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100 Years After U.S. Entry into World War I

100 Years After U.S. Entry into World War I

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Today marks 100 years since the United States entered the First World War, a war with implications we are still directly dealing with today. Despite that war being the war to end all wars, it did anything but. But that was hardly the war’s fault; the carnage seen on the battlefields of Europe was unlike anything seen before on that continent. Advances in weaponry, particularly artillery and machine guns, left a wasteland of human life across a moonscape of tragedy. It shaped a flawed Middle East which has still not come to grips with the arbitrary divisions imposed on it by the victorious nations. In that so-called Great War, over 116,000 Americans died in a mere 19 months of combat. Let that sink in for a moment.

100 years later, the United States still hasn’t fully embraced the lessons of that war. In school, we learn that it was a waste of life. That secret alliances, overly-eager leadership, and advances in technology led to the carnage. We learn that the treaty of Versailles punished Germany harshly, that the League of Nations was a failure, and that the unresolved issues of the war led to yet another, bloodier world conflict. We learn that the influx of doughboys onto the Western Front tipped the tide against the Central Powers.

Yet there is more to it than that. The real lesson of WWI is that America is a vital contributor to world security, that American leadership matters, and perhaps more importantly, America must plan for what comes after its wars. This last part is critical. Getting this wrong is what makes the loss of life even more tragic.

The American people should understand that staying engaged in the world is putting America first. The global economy, air travel, and the internet have all shrunk this world to a size previously unimaginable—a size where “over there” is no longer so very far away. The tools we built over the past 70 years, having recognized how badly the aftermath of WWI went, are critical for preserving national security. We should not forsake them because they are imperfect—we should instead support their improvement and success.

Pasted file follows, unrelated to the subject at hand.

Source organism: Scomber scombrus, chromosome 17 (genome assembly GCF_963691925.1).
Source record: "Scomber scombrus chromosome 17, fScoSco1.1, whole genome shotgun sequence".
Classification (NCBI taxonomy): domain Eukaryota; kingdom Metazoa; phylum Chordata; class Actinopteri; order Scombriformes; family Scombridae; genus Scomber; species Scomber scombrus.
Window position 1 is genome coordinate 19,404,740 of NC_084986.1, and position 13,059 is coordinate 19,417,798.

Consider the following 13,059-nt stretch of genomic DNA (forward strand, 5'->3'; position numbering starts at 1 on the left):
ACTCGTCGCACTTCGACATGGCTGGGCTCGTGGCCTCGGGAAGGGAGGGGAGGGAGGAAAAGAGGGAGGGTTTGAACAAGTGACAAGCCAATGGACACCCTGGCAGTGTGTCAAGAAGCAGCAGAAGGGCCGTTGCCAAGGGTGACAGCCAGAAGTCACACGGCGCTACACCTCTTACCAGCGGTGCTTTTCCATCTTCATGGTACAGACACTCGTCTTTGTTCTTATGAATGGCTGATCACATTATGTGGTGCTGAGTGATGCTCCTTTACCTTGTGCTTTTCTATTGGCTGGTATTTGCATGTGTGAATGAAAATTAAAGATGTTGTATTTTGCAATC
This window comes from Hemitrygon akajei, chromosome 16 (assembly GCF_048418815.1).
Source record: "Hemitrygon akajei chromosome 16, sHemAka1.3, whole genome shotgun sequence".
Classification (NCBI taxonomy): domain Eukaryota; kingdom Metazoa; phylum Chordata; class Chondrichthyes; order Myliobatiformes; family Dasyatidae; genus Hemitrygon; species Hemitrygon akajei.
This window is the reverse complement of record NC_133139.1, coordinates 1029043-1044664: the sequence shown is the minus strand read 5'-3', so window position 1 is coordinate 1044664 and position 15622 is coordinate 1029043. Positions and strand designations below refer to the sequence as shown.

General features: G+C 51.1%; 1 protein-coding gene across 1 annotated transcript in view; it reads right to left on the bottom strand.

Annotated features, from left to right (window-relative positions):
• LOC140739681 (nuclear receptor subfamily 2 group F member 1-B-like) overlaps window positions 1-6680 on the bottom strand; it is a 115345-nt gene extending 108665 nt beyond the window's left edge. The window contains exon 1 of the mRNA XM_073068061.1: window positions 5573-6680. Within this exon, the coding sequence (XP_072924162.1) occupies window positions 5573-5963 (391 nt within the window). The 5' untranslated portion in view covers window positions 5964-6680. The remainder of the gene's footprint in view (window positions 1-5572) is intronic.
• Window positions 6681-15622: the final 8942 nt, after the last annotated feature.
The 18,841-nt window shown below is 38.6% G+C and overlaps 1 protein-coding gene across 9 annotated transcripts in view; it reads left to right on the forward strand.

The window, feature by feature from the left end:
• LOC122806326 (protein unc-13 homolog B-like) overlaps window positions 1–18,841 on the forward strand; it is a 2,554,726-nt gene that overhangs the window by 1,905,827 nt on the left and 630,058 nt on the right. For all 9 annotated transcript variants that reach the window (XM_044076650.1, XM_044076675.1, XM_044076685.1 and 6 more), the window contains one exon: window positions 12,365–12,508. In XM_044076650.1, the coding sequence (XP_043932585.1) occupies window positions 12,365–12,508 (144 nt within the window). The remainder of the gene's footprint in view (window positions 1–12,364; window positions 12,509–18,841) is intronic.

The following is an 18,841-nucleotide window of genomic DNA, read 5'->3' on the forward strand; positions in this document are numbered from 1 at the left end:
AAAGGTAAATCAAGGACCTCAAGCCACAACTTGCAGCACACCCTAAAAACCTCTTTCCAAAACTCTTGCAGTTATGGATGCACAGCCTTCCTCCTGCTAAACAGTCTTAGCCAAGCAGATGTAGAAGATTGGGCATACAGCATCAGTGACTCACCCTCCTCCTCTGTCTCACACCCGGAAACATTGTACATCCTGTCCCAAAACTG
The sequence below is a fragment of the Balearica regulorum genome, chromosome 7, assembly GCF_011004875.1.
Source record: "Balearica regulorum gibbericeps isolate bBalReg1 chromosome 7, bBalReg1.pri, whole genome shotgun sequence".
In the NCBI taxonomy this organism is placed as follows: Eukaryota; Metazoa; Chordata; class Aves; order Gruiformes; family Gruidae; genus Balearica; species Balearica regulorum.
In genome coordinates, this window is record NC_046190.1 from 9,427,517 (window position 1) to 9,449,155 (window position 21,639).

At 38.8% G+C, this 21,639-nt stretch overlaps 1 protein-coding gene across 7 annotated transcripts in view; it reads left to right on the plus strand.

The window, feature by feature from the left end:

Getting the end game wrong, as happened with WWI, demands further sacrifice from America and her people. Getting it wrong in Afghanistan in the 1980s and 90s led directly to 9/11. Getting it wrong in Iraq in 1991 led to the deaths of over 100,000 Shiites and a continuation of the war 12 years later. Getting the end game wrong yet again led to the rise of ISIS, and yet more American sacrifice.

We have seen what getting it right looks like. American dedication to the future of Europe after WWII did a great deal to secure a lasting peace. It was not perfect, as millions of Eastern Europeans were subject to Soviet occupation and repression for years to come, but it did prevent a return of the mass carnage the European continent had seen so many times before. We remained sensitive to Japanese culture at the end of WWII, allowing Emperor Hirohito to remain in power, and helping Japan to build a world class economy. This doesn’t mean Marshall Plans for everyone, but it does mean having a plan, and understanding when it needs to be modified.

So how do we finally come to terms with the lessons of 100 years ago?

First, America must always exhaust every option before committing its troops to armed conflict. Every life and every sacrifice is precious, and that should never be forgotten. This must be balanced against America’s isolationist tendencies seen at the beginning of both World Wars. The threat of American intervention carries a lot of weight, and can sometimes be used to influence conflict without firing a shot, if those threats are credible. This is the very reason NATO was so successful at preventing the Cold War from becoming hot, and why American commitment today is crucial.

Second, when America does commit its troops, it must have a clear idea of an achievable goal, and commit more than just military resources to achieving it. This means diplomacy, resources, expertise, contingency planning, burden sharing, and all of the other tools that are part of a comprehensive strategy for victory. Defunding our non-military tools of influence is a huge mistake.

Third, we must expand the pie. People in conflict zones must be given a stake in the victory. It’s not enough to promise freedom and democracy—these things don’t just happen because we’ve eliminated a dictator or destroyed a terror group. A great deal of non-military work must be done to realize the promises of democracy. Further, we want other countries to do well, especially those with which we are at peace. Raising standards of health, security, and prosperity around the world will contribute to America’s benefit.

In the end, we must fully understand both the consequences of war, and the consequences of peace. We must recognize both the power and limitations of what our military can accomplish. And once the military mission has been accomplished, we must put in the work required to secure a lasting peace, not just a temporary one.

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